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Aren't we all ready for a fresh start?
The new year beckons after an awful year of shutdowns, sell-offs, disease, death and dismay. Seemingly solid financial plans crumbled for families and businesses, savings dwindled, and jobs disappeared overnight.
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At least we can mine the miserable year for valuable lessons, financial and otherwise. Here's a fresh sheaf of resolutions for 2021 — all doable and all based on what we learned in the COVID wars.
1. Build an emergency fund
It turns out that having just $2,500 socked away can mean the difference between muddling through a crisis or falling off a cliff. That's based on research from the University of Colorado Boulder and Universidad Diego Portales in Chile. To get to that level, direct your bank to move a regular amount to a savings account every month. Do so even if you have credit card debt. And keep some of your money at home, in both large and small bills, suggests Sheryl Garrett, founder of a network of financial planners. Who hasn't needed cash to pay or tip people who are delivering meals or helping out in other ways?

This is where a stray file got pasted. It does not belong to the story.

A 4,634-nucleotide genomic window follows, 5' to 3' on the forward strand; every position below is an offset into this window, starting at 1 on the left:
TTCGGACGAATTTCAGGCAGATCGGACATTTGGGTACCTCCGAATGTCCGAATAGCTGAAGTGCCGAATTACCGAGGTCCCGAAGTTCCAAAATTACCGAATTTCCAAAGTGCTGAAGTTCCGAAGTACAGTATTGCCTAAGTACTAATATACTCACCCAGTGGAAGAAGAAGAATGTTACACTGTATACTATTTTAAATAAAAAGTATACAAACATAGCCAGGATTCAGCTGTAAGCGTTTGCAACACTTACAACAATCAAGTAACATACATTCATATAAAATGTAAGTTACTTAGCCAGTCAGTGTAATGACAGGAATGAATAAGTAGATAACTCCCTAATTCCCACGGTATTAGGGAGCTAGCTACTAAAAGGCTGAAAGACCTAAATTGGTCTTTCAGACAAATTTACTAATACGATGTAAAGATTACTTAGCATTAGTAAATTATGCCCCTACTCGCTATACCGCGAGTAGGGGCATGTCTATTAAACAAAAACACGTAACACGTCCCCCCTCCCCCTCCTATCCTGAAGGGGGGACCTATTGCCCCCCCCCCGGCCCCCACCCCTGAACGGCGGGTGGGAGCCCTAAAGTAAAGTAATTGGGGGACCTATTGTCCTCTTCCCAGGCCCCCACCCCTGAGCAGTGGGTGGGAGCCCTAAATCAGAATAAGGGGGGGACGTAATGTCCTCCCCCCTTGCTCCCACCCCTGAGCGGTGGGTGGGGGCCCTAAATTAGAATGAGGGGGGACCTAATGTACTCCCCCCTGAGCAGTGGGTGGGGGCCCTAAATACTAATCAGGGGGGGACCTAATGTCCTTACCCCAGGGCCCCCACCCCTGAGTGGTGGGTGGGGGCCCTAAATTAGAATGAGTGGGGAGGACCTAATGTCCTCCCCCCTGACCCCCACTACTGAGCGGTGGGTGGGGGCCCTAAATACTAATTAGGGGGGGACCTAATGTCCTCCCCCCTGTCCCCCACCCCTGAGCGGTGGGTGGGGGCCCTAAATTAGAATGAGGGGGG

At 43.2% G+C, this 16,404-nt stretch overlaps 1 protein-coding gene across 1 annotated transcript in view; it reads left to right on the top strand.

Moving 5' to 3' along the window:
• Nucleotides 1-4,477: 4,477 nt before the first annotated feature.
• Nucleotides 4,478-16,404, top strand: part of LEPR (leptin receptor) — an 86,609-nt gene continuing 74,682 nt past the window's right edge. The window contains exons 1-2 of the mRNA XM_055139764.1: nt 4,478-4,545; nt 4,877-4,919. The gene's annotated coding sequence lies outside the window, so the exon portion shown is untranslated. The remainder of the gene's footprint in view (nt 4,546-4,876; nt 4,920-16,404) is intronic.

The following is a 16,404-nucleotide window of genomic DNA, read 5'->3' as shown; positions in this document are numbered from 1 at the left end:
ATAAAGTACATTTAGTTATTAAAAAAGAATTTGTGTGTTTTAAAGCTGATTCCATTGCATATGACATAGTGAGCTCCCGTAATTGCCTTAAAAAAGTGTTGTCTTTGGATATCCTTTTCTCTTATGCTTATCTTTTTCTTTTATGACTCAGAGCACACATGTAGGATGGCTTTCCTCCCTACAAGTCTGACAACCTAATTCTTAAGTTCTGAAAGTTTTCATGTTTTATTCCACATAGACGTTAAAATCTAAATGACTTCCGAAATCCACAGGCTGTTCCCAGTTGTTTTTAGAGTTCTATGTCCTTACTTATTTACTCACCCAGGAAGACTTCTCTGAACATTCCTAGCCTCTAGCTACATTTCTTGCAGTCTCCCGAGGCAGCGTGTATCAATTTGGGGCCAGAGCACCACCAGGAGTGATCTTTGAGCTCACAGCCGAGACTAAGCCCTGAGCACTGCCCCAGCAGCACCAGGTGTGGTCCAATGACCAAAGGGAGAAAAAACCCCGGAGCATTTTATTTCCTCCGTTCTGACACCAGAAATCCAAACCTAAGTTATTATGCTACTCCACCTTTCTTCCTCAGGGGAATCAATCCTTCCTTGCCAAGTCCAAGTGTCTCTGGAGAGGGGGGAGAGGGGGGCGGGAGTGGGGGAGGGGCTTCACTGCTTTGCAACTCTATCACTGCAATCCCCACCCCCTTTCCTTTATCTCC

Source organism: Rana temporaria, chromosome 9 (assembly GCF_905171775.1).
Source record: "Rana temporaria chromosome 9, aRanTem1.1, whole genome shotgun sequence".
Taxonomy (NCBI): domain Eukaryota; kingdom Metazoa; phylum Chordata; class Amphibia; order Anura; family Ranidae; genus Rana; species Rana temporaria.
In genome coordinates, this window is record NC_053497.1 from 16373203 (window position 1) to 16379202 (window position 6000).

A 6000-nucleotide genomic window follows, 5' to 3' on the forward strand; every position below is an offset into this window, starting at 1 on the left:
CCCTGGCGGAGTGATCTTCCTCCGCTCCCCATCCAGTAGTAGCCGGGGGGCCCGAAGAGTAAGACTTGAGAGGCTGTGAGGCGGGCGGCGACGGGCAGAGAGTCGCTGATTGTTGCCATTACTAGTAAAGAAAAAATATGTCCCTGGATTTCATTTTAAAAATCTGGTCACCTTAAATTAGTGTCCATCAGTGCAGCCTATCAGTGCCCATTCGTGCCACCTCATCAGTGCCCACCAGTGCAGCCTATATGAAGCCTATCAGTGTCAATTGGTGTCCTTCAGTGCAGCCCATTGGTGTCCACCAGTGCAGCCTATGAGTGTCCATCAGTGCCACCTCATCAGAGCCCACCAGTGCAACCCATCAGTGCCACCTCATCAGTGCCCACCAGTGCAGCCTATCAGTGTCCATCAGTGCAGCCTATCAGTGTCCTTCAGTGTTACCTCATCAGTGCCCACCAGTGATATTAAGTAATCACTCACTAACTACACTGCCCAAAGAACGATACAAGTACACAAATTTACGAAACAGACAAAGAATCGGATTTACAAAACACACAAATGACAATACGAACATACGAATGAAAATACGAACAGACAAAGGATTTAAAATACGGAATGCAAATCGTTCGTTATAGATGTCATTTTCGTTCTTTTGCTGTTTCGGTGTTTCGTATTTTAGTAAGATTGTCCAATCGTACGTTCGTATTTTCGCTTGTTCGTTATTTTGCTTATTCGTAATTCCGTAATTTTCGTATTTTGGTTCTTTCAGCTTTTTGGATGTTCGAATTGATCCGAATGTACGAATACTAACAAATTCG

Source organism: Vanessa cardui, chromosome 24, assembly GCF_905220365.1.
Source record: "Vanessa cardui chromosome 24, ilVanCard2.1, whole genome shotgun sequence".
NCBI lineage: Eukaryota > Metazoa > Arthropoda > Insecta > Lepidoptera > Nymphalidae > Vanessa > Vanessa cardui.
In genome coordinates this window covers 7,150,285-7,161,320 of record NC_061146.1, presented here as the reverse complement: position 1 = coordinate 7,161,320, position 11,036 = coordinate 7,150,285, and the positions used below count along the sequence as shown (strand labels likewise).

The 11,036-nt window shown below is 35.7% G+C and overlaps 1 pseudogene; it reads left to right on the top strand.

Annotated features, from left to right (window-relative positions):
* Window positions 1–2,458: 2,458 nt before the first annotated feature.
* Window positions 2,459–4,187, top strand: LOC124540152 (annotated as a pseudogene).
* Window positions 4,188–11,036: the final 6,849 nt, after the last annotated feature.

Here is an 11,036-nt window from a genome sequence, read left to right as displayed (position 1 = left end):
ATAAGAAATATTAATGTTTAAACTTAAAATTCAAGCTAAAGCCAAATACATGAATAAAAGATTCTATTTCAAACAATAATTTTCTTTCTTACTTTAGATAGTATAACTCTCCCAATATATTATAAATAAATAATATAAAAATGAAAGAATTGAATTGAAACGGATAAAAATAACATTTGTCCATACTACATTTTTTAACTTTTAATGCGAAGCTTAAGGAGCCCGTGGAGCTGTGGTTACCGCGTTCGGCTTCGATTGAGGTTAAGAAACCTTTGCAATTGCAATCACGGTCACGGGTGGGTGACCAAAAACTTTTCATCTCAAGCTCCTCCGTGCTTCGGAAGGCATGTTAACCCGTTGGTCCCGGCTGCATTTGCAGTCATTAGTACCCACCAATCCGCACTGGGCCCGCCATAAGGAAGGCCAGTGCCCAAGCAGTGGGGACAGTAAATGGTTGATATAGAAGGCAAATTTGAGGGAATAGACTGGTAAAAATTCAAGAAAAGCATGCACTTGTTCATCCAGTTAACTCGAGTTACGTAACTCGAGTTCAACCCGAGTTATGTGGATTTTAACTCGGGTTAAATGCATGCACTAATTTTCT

2. Get your affairs in order
Hundreds of thousands of Americans led a normal life one day and then were cut off from their families the next — in hospitals, nursing homes or elsewhere. So many people died without wills, plans or goodbyes. I, sadly, have attended three Zoom funerals and seen close friends dealing with grief and unfinished paperwork at the same time.
Start by filing a HIPAA (Health Insurance Portability and Accountability Act) release form with all of your doctors to specify with whom you would like your information to be shared. This will let family members get updates about your health. (Download free forms.)